In many ways, the modern conservative movement, with its fusion of big business interests and culture warriors, funded by wealthy businesspeople and ruthless in its politics, was born in California in the 1930s. Infuriated by New Deal policies and the rising power of the state's agricultural workers fighting for a living wage, powerful business interests went on the attack and laid the strategic and philosophical foundation for today's conservative juggernaut.
Now, 80 years later, California is once again at the center of the fight over the power of workers to control their own destiny and to secure the dignity and security that all middle-class Americans seek.
This time, though, the effort to undercut the economic and political power of working people is coming insidiously via the legal system in the form of a case called Friedrichs v. California Teachers Association, which the U.S. Supreme Court will hear in January.
Conservative interests have long understood that their ultimate success depends on capturing all levers of power, including the judiciary. Today, the Court is in the hands of a narrow majority that researchers call the most conservative in modern history. And movement conservatives, energized and funded by their pro-corporate allies, know a good thing when they see it. For decades, they've been herding high-stakes cases to the Court into the waiting arms of their ideological allies on the bench.
The targets in Friedrichs, though, aren't Depression-era farm laborers, they're 21st-century public employees and the unions that represent them.
In the same way that workers in the '30s were portrayed as subversive un-American radicals, there has been a concerted, coordinated effort by conservative forces to demonize public employees and turn them into pariahs, worthy of scorn and contempt. In some places, this hostility takes the form of aggressive attacks in state legislatures on the collective bargaining process and the unions that represent public employees. But for several years, the battlefield has also moved into the federal courts in an effort to take advantage of the Roberts Court's pro-corporate conservatism.
On the surface, the Friedrichs case is about whether states can require everyone who benefits from the collective bargaining efforts of a public employee union, including workers who are not union members, to pay their fair share of the costs of that bargaining.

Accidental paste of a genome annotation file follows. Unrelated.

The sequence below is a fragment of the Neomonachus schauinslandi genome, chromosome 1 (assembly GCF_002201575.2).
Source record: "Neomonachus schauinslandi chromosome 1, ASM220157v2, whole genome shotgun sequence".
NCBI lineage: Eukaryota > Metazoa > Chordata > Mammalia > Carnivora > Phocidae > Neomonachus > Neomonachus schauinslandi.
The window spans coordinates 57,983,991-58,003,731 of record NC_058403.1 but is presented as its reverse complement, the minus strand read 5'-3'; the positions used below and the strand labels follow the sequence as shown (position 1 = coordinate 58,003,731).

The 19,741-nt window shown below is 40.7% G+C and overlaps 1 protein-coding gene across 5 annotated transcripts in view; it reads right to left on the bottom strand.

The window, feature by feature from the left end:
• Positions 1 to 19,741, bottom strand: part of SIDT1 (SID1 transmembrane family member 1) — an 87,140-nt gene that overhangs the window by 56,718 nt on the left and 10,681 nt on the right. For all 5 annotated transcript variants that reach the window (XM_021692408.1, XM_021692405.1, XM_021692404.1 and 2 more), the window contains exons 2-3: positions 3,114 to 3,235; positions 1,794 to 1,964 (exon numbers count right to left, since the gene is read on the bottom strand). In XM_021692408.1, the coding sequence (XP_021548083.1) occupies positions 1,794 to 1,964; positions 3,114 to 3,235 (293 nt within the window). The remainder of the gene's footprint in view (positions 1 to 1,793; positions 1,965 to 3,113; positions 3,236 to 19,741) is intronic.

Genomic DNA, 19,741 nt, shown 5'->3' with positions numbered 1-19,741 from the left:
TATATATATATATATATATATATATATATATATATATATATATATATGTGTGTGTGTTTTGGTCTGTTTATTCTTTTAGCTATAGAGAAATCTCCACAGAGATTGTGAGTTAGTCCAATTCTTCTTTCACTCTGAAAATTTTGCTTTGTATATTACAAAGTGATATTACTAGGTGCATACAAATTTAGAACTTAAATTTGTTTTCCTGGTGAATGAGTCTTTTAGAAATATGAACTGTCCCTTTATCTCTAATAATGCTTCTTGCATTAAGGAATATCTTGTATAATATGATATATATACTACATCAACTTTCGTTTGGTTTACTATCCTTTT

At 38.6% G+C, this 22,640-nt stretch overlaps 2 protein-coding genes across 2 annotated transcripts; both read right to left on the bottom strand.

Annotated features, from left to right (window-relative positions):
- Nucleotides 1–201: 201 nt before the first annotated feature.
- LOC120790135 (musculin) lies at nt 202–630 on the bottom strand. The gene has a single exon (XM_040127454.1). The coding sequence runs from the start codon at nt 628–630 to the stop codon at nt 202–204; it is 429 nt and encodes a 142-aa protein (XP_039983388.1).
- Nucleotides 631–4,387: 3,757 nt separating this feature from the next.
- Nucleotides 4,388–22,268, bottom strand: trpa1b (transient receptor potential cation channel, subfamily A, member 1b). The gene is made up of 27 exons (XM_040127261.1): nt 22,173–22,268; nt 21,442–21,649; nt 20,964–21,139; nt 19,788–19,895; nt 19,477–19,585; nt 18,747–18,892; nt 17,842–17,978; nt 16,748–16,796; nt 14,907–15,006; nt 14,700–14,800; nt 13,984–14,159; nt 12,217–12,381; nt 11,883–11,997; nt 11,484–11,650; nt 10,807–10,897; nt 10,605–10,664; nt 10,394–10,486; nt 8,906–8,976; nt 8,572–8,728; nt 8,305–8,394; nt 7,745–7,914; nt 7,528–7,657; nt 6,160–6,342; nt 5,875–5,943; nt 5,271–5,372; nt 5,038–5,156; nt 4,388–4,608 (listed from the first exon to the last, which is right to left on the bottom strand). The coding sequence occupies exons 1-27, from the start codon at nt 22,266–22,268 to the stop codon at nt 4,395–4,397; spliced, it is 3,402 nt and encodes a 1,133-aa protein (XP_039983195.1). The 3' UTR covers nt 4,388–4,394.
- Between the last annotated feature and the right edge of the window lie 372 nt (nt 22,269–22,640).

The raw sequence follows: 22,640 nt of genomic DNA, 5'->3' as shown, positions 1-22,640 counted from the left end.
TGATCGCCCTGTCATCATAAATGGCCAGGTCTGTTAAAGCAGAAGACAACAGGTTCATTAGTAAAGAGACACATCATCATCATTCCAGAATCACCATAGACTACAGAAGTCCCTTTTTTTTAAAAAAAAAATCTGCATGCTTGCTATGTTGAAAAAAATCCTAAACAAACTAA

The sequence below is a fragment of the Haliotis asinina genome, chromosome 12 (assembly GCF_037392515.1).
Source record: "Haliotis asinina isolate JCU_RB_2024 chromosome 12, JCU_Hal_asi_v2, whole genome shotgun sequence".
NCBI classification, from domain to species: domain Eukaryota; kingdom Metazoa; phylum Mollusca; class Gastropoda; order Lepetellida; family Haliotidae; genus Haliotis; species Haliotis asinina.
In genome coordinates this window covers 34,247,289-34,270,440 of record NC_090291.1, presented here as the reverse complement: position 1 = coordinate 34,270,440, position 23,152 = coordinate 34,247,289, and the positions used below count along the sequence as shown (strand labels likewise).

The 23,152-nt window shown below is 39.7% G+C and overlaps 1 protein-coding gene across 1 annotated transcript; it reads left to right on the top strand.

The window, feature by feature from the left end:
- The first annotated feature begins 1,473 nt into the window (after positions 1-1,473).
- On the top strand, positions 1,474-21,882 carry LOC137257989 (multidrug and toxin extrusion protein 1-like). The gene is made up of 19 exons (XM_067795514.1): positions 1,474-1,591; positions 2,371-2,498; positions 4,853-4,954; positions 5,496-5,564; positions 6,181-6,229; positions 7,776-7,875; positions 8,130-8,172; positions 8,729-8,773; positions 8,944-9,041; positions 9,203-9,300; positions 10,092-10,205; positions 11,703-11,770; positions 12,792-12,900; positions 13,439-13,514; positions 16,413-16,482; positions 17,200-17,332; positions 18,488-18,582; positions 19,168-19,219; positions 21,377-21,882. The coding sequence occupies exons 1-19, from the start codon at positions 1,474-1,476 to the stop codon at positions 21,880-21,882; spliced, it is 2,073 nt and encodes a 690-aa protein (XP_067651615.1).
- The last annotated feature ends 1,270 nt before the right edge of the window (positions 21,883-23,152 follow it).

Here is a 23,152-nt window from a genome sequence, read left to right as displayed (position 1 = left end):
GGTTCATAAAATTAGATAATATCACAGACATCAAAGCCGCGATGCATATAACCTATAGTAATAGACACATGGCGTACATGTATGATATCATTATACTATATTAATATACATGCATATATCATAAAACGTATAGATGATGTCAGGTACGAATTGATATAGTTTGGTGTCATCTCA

This is an issue the Court already settled in the 1977 case Abood v. Detroit Board of Education. That decision held that public workers who benefit directly from union representation can be required to share in the cost of collective bargaining and employee representation. But, importantly, non-union members do not have to pay for the union's political activity, which is funded separately. It's a simple principle: if a union's negotiations on your behalf increase the value of your paycheck, then you can't ride along for free.
Not coincidentally, unions' ability to recoup the costs of bargaining relates directly to their ability to remain viable as institutions and to advocate effectively for working people. Right-wing groups don't bring these cases just because they think firefighters and sanitation workers are overpaid. It's also not just a result of their fervent hope that governments can become so hobbled and inefficient that alienated taxpayers will stop supporting them, thus turning essential public services into privatized profit centers.
No, this is about the same thing that motivated anti-labor conservatives in the 1930s: killing off the source of the collective power of everyday people, and clearing the field for their unrestrained agenda of greed. The fact that a great many government employees, such as nurses, teachers, school bus drivers, and school cafeteria workers are people of color and women is not incidental. Economic and political disenfranchisement is the end game.
If the Supreme Court were operating as it should, this case would quickly fail since the Abood precedent is clear. But this Court has not let precedent stand in the way of its pro-corporate agenda before, and it may not now.
If the Court sides with the special interests that ginned up this case, the end result is an economically and politically weakened labor movement and a significantly undermined collective bargaining process. But you'd be affected, too. If public employees can't bargain effectively, wages and benefits in all sectors will likely fall. Finding qualified public workers will be harder. Inevitably, the quality of the services will slip. And the aspirations of American workers will take another hit.
We live in a country where billionaires and huge corporations spend unimaginable amounts to capture the levers of power and deform our democratic institutions to serve their own ends. It would be tragic if the Supreme Court ignored its precedents, turned its back on common sense, and perverted core constitutional principles to serve as co-conspirators in the destruction of the American middle class and facilitate the deliberate weakening of one of the few institutions dedicated to protecting the rights of working people.
The case of Friedrichs v. California Teachers Association isn't just about collecting union dues from public workers; it's about what kind of country we are going to be.